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Most Expensive Paintings of All Time

Most people think that students who are majoring in arts are not so clever, they believe that creativity wouldn’t get you anywhere in life. Unlike engineers, lawyers, doctors, art majors are deeply criticized, just because they don’t need to memorize a lot of things.

What people don’t realize though is that they actually need to use their mind more than people who are not. Creativity is something that you cannot copy, it is something that you cannot memorize, something you cannot solve with the use of different formulas. Simply because you have to think of something out of nothing. It is true that everyone can be creative, but the fact that there are people who think badly of art majors, simply proves that their narrow minds cannot handle creativity because it is something that they don’t understand.

Picasso, Van Gogh, da Vinci, and Michelangelo, these are just a few people who proved that creativity can lead to greatness. Their paintings nowadays are considered to be either the most expensive paintings in the world, or simply priceless because of how great it is. Here are some of them:

“Don’t think about making art, just get it done. Let everyone endless decide if it’s good or bad, whether they love or hate it. While they are deciding, my make even more art.” Andy Warhol

“The Card Players” by Paul Cezanne


These are actually a series of oil paintings, consisted of five different ones by Paul Cezanne, who was a French post-impressionist artist. It was actually painted in the beginning of 1890s. Each of the paintings depicts male peasants from Provence in France, who are playing cards while enjoying their pipes.

One of these paintings was considered to be one of the world’s most expensive paintings, with an estimated value of $250-$300 million. It was bought by the Royal Family of Qatar in 2011.

“Les Femmes d’Alger” by Pablo Picasso

Another series of paintings are considered to be one of the world’s most expensive paintings, and this time, it is from the great Pablo Picasso. He started painting the first one in 1954. The entire series of the Les Femmes d’Alger was actually bought two years later, by Victor and Sally Ganz of The Galerie Louise Leiris in France, for the price of $212,500, but 10 of the paintings in this series was sold to the Saidenberg Gallery.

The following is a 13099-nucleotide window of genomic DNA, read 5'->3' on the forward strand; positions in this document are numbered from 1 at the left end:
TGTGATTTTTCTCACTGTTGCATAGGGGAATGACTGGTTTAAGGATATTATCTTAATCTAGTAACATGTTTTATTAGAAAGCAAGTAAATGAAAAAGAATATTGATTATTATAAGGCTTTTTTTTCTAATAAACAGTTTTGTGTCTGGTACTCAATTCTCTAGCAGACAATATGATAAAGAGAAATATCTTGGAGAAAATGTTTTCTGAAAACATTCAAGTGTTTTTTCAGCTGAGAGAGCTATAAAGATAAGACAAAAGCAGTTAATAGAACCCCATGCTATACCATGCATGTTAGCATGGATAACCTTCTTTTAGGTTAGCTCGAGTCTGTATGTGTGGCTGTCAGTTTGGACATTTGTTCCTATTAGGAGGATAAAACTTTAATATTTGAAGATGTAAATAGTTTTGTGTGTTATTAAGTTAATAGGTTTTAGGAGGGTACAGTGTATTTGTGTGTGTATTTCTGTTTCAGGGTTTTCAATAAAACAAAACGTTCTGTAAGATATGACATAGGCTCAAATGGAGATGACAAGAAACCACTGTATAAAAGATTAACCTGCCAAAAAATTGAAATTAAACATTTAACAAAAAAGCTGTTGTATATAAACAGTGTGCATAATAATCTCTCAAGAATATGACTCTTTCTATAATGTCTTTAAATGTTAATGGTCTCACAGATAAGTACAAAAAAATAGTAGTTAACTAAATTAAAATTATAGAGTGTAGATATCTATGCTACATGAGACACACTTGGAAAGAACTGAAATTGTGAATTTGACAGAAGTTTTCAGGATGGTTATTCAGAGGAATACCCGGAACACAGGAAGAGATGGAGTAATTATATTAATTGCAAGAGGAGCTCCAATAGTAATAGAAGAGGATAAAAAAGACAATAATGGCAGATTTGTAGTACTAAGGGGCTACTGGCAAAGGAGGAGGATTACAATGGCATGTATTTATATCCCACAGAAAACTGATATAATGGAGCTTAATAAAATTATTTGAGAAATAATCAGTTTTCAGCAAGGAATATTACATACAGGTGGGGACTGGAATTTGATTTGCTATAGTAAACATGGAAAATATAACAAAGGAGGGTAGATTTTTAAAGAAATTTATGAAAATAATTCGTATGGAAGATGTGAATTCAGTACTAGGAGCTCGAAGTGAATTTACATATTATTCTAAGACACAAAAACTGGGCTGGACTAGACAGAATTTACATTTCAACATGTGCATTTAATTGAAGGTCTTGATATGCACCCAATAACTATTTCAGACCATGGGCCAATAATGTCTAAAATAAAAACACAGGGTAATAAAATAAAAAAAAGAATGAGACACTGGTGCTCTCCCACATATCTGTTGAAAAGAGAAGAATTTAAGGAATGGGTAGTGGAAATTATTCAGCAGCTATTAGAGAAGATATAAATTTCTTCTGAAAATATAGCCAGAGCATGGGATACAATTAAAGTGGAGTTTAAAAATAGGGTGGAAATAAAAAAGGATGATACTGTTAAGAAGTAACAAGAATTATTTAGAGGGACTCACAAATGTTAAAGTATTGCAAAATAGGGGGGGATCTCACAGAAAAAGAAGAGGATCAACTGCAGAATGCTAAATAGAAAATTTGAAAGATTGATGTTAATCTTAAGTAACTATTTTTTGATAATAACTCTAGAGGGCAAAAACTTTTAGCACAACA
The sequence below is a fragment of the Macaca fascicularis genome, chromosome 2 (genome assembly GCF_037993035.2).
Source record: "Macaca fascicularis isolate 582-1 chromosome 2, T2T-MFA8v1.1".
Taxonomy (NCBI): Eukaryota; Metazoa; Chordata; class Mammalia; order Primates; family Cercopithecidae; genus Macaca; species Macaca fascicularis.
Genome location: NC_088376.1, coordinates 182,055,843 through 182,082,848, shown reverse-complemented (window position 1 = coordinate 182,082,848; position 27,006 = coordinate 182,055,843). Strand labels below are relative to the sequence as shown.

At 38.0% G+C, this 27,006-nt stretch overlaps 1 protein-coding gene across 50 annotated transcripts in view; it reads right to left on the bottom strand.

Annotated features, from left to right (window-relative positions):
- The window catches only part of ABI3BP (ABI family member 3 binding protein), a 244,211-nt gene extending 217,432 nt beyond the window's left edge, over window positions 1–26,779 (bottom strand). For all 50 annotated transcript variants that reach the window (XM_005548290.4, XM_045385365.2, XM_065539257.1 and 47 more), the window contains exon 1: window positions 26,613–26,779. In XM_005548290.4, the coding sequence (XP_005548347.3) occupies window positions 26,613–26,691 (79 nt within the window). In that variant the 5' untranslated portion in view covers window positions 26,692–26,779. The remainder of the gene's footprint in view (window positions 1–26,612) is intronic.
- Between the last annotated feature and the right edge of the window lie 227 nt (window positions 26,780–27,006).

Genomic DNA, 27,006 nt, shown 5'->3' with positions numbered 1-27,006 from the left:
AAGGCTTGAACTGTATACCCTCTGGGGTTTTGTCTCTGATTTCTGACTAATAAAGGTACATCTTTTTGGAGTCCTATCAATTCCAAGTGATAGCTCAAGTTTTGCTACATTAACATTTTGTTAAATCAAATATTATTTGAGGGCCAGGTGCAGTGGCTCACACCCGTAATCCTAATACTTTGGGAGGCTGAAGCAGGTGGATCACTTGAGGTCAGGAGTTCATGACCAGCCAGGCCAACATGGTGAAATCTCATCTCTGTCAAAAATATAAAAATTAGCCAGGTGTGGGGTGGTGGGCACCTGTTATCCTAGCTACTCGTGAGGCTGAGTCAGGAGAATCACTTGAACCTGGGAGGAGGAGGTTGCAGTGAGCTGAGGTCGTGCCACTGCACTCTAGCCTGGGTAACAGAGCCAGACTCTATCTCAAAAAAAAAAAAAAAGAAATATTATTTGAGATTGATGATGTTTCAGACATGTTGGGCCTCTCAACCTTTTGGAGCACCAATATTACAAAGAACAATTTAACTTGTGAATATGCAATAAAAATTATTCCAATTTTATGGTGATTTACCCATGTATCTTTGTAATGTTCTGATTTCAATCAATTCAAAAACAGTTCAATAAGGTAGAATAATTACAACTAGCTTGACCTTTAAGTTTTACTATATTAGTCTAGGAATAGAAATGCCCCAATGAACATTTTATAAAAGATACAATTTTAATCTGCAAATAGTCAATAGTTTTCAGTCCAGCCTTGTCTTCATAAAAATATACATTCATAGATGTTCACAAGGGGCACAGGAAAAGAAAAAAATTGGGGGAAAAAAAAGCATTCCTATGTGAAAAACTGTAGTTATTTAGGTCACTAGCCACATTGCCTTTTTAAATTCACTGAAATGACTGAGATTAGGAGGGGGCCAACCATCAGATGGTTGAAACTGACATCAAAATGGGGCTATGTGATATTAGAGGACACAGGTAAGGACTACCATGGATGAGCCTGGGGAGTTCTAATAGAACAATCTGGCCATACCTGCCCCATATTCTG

“The Mona Lisa” by Leonardo Da Vinci

Now, this next one is known to the world’s “best-known, most visited, most written about, most sung about, most parodied word of art in the world.” It is also one of Da Vinci’s most notable art. This is actually a portrait of a woman, Lisa del Giocondo. She was a member of the Gherardini family of Florence and Tuscany and the wife of a wealthy man named Francesco del Giocondo.

At first, people believed that this painting has no subject, but it was discovered that it was actually a real woman. Da Vinci painted the Mona Lisa between 1503-1506. It was also discovered that this painting is actually unfinished. The Mona Lisa is actually more than 500 years old and it can be found in the Louvre Museum in Paris, France.

“Portrait of Marten Soolmans and Oopjen Coppit” by Rembrandt

And finally, the full-length wedding portraits painted by Rembrandt in 1634. The subjects were obviously painted individually, but they are considered to be a set, so it must always be hung side by side. The heir of the family, the Rothschild sold them and now the Rijksmuseum in Amsterdam and the Louvre in France purchased them. They had an agreement to take turns showcasing these portraits

“Imagination is more important than knowledge. For knowledge is limited to all we now know and understand, while imagination embraces the entire world, and all there ever will be to know and understand.” Albert Einstein

And there you have it, some of the world’s most highly-priced paintings from some of the greatest artists to ever lived this world. Art is within everyone, but not everyone seems to discover it and enhance it. Let’s open our eyes as well as our hearts and minds, to appreciate these historical work of art and at the same time, respect each and every artist in the world.

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